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15 Best Dive Sites in Grenada 2023

Diving in Grenada

Known as the spice of the Caribbean, Grenada is one of those untouched, amazing destinations for any scuba diver. 

Grenada is a Caribbean country combining the main island and several smaller islands.Stunning natural landscape paired with kind and generous people gives visitors the ultimate holiday destination. The islands of Grenada, Carriacou, Saint George’s and Petite Martinique offer everything from outdoor adventures, cultural experiences, exploring the freshwater rivers, to incredible diving.

The island is covered by thick jungle foliage and is surrounded by white sand beaches. There are stunning lakes, rainforest, historic tours, and cascading waterfalls. There are plenty of tours you can take to explore both the land and sea. Whether it is a four-wheel driving adventure, buggies, sailing trips, or snorkel cruises, you will have an adventure of a lifetime.

Grenada has a year-round tropical climate with temperatures ranging from 77°F in the winter months of January, up to 88°F in July. The weather in Grenada is split into a dry and wet season. The dry season stretches from December until April and is the best time to visit. You will be met with clear water, calm water conditions, and spectacular visibility. Unfortunately, due to the popularity of this holiday destination, the prices in hotels do skyrocket. Be mindful that the hurricane season runs from July to November, with the worst months being September and October.


The azure waters hold treasures for any diver. Whether it is one of the sunken shipwrecks, clear waters, thriving coral, and diverse marine life. Scuba diving in Grenada is mostly concentrated on the south and west coasts of the island. There are some famous shipwrecks, sculpture parks, and stunning coral reefs. Most dive sites are beginner friendly, and most others can be reached with an advanced certification level.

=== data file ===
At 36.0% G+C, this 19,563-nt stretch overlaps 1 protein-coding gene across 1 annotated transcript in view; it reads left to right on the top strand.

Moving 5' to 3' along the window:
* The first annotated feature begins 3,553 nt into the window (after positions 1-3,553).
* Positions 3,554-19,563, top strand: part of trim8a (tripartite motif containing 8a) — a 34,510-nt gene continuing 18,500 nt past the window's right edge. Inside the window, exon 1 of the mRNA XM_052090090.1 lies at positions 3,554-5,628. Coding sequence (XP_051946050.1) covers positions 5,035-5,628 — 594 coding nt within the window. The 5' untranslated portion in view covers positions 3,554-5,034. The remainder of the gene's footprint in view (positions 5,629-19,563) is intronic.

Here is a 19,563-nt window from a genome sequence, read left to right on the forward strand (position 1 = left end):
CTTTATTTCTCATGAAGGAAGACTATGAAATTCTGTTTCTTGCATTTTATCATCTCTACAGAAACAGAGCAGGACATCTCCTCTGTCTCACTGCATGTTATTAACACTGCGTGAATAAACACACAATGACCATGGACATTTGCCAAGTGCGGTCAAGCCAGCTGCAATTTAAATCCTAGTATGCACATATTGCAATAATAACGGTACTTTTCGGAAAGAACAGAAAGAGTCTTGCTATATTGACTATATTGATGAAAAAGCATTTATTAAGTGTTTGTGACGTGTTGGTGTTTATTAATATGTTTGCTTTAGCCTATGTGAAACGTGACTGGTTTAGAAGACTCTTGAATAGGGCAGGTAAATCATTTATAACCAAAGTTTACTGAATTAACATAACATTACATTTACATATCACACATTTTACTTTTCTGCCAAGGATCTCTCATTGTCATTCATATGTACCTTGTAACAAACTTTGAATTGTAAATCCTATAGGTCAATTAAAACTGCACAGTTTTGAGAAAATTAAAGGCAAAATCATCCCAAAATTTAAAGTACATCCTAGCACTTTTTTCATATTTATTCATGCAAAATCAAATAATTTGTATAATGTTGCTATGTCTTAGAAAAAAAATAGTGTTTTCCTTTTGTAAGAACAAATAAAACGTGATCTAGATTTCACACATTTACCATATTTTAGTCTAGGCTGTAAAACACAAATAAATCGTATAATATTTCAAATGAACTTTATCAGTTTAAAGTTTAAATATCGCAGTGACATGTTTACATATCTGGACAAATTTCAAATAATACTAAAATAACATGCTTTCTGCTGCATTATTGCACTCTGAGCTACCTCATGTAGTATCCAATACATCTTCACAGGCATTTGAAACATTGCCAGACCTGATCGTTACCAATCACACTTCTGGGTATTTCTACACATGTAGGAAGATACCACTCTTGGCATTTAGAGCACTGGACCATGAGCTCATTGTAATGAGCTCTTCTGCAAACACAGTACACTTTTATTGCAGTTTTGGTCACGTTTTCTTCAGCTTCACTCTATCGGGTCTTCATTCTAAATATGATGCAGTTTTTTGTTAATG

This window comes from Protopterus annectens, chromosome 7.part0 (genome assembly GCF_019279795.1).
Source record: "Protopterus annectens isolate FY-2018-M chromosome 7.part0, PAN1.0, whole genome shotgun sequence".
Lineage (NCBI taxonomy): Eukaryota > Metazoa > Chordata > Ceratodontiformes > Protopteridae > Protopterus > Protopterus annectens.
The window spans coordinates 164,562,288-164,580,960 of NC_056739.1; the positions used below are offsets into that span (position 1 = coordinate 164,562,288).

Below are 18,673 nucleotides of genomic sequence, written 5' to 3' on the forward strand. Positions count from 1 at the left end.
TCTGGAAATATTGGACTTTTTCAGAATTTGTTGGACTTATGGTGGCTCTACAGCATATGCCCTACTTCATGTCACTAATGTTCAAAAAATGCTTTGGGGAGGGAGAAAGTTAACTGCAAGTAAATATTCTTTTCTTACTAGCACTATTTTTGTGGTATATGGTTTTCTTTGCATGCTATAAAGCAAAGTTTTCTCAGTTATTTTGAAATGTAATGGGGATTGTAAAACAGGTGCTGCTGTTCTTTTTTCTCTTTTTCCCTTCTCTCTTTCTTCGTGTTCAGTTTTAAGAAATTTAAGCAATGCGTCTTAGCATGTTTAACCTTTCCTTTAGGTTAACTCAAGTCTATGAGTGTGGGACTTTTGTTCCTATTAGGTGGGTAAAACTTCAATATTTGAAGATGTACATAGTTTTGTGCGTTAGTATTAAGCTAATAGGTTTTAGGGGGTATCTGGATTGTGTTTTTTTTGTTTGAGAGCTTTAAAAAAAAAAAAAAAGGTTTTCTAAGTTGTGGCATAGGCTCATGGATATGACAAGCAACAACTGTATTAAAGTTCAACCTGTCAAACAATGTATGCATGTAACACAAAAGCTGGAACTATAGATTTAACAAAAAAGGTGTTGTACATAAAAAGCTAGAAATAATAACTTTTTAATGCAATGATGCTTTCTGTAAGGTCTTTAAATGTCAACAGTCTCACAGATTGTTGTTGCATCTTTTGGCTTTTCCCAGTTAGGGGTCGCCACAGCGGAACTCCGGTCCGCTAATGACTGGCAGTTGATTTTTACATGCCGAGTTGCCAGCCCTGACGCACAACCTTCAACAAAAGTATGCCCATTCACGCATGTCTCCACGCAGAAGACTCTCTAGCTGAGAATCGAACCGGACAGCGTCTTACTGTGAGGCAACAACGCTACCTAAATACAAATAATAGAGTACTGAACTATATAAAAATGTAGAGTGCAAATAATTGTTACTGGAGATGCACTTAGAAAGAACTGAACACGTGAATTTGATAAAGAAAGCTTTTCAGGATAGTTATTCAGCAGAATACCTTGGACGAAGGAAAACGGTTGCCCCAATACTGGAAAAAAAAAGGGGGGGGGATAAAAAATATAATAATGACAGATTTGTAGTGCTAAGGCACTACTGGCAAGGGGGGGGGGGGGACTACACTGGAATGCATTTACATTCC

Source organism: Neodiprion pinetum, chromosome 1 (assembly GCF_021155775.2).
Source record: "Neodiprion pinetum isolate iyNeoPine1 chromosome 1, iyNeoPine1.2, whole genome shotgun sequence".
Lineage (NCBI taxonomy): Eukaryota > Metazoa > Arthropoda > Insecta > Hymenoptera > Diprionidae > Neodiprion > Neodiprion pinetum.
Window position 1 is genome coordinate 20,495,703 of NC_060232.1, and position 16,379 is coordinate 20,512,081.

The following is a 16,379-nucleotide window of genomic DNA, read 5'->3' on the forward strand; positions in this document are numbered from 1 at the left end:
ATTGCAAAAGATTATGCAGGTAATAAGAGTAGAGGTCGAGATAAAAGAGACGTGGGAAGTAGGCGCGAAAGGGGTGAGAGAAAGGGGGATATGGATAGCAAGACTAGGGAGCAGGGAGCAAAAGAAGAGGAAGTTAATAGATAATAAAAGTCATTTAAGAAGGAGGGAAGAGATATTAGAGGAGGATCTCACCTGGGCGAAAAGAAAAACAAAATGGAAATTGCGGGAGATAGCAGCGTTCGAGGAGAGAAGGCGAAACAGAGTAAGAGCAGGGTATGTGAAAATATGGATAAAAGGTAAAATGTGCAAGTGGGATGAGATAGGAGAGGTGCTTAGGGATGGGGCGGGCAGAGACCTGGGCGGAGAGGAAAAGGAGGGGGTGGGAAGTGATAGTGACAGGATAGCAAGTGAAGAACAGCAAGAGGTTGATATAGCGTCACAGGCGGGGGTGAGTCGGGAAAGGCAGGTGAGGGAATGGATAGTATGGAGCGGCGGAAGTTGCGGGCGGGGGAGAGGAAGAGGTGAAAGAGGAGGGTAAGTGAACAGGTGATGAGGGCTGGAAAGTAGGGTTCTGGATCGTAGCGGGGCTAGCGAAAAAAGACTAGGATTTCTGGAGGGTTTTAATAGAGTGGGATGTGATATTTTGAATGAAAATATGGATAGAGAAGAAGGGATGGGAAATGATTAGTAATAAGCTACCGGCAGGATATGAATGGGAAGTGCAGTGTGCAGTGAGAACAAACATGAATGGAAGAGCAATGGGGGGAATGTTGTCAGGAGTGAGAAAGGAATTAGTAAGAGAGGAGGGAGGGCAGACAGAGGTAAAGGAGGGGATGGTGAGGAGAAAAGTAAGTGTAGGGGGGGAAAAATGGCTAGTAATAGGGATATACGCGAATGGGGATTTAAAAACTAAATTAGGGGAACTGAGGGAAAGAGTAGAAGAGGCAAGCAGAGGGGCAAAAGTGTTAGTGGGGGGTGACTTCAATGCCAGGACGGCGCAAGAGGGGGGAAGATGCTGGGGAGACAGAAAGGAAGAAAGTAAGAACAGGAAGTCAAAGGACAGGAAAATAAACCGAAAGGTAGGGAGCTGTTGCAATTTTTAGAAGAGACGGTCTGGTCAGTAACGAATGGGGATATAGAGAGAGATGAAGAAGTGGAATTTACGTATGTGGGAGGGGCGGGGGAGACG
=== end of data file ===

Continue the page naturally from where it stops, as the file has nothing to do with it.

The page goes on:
The 15 Best Dive sites in Grenada?

Recommended Level
Dive Type

Bianca C

Probably the most famous wreck in Grenada, the Bianca C shipwreck is known as the Titanic of the Caribbean. She sank in 1961 after she caught fire while anchored off St Georges, the capital of Grenada. Out of the 673 people on board, only one person did not survive. Once all the people were taken off board safely, she was towed to shallow waters away from the shipping channel where she finally sank. She sits upright on her keel, that allows divers to penetrate the upper deck swimming pools. The depth and frequency of strong currents in the area, means that this dive site is reserved for advanced open water divers.

  • Most famous shipwreck in Grenada
  • Incredible marine life attracted to the underwater structure
  • Best suited for advanced open water divers

What you will see:The Bianca C is a 600 long cruise liner sank in 1961 to a depth of 165’ of water. The magnificent underwater wreck attracts plenty of eagle rays, nurse sharks, Atlantic spadefish, barracuda, and moray eels. There are also plenty of smaller marine creatures living on the shipwreck. The fifty years the ship has spent underwater, means it has transformed from a lifeless skeleton into a thriving underwater ecosystem.

MV Shakem